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This Lamentable City

4.23 of 5 stars 4.23  ·  rating details  ·  22 ratings  ·  7 reviews
Poetry. Bilingual Edition. Translated from the Russian by Ilya Kaminsky. Polina Barskova's poems are a zesty paradoxical concoction: bawdy and erudite, elegant and raw, subtle and brazen. As Ilya Kaminsky attests in his introduction to THIS LAMENTABLE CITY, "Barskova is an elegiac poet who brings to her American readers a language formally inventive, worldly and humorous. ...more
Paperback, 48 pages
Published March 22nd 2010 by Tupelo Press
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Arnoldo Garcia
Oct 19, 2014 Arnoldo Garcia rated it 3 of 5 stars
Recommends it for: poets, translators, culture workers, book-lovers
Shelves: poetas
Snap-review of "This Lamentable City: poems by Polina Barskova"

Because at one time I believed that the capitalist society I lived in could be transformed with deep justice, self-less revolutionary organizing, I looked to other countries that had overthrown this system and looked to their poets to see how they saw and wrote about the the transformations and their attempts at revolutionary transformations. There was much to immerse myself in Spanish:
Cuban, Salvadoran, Nicaraguan, Spanish, Portugu
It is nice to read a translation of a woman poet who is the same age as me for a book written recently. Most translations I've been reading lately are of men a lot older than I am, and very often the poems were written a long time ago.

I never heard of Barskova before, she was publishing poems since she was 9 years old and came to the US when she was 20 to get her PhD.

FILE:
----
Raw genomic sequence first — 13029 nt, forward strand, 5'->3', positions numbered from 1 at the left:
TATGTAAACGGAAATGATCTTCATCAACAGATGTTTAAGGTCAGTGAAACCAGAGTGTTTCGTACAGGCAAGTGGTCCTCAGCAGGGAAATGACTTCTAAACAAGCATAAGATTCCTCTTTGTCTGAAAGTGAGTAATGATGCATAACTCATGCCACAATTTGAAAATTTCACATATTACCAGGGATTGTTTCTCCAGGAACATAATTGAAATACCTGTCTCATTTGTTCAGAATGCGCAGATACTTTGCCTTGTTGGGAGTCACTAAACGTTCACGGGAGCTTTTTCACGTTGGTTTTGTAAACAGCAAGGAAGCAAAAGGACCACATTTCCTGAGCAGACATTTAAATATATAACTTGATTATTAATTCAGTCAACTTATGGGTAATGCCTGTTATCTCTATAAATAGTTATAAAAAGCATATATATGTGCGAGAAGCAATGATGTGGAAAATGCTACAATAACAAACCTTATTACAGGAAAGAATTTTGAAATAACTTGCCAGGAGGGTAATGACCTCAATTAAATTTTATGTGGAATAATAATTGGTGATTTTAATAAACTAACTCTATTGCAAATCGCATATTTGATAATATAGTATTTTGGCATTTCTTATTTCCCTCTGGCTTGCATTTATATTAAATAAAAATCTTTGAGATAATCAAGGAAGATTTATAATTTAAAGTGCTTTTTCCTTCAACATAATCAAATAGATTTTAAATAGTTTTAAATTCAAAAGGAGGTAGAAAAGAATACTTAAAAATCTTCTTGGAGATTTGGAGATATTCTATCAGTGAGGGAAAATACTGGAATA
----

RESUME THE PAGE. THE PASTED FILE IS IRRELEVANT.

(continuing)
I liked reading the book, but I wanted more. The book was very short. It has the poems in Russian and English on facing pages.

I h
Excellent poems translated from Russian, the shortness of this volume makes it enticingly easy to pick up and yet leaves you hungry for more. The images are striking but also straightforward and the poems end with a beautiful twist of words and metaphor. I love that you can understand the images yet come up with your own interpretation.

One of my favorites is the first in the book, uninspiringly named "To A.K." But somehow even the dull name recommended itself to me after I read it, as if I was g
Virginia Baker
From "Conjunction, And"

...and you took me by the took me by the took me by the hand
and a tree with red berries and mountains and mountains
and we laughed and listened and Lord everything was bullshit
and the tree with its red berries and its bark and its bark
and we had each other like beasts without pausing
and if everything after the face is sad we are not things
and we came from garbage and we played with garbage
and you caressed my skin with the seeds of pearls.

From "Manuscript Found by Natasha Ro
I was deeply impressed with this slight volume packed with sensual, visceral language that borders often on the grotesque. It is startling, rhythmically potent work that uses lines and enjambment to great effect, something I often find lacking in contemporary poetry both in original-language and in translation. Here, the English of the (collaborative) translation works carefully with rhythm and sound, but without drowning out the accent, those slips and strangenesses that indicate this is a work ...more
This is a good book, yes, but for all the incredibly high praise it's received I was expecting something a little more earth-shattering. Instead, it's a very very thin volume that mines history for its intrigue, and often it seems the appeal here for Americans would be a hint of international Cold War voyeurism, rather than much in the way of true empathy. It was fascinating, though, to see how the Russian was translated, but for those with no Russian that is lost; in short, these poems are love ...more
super short and kind of perfect. a little dark but also full of life. i read it aloud.
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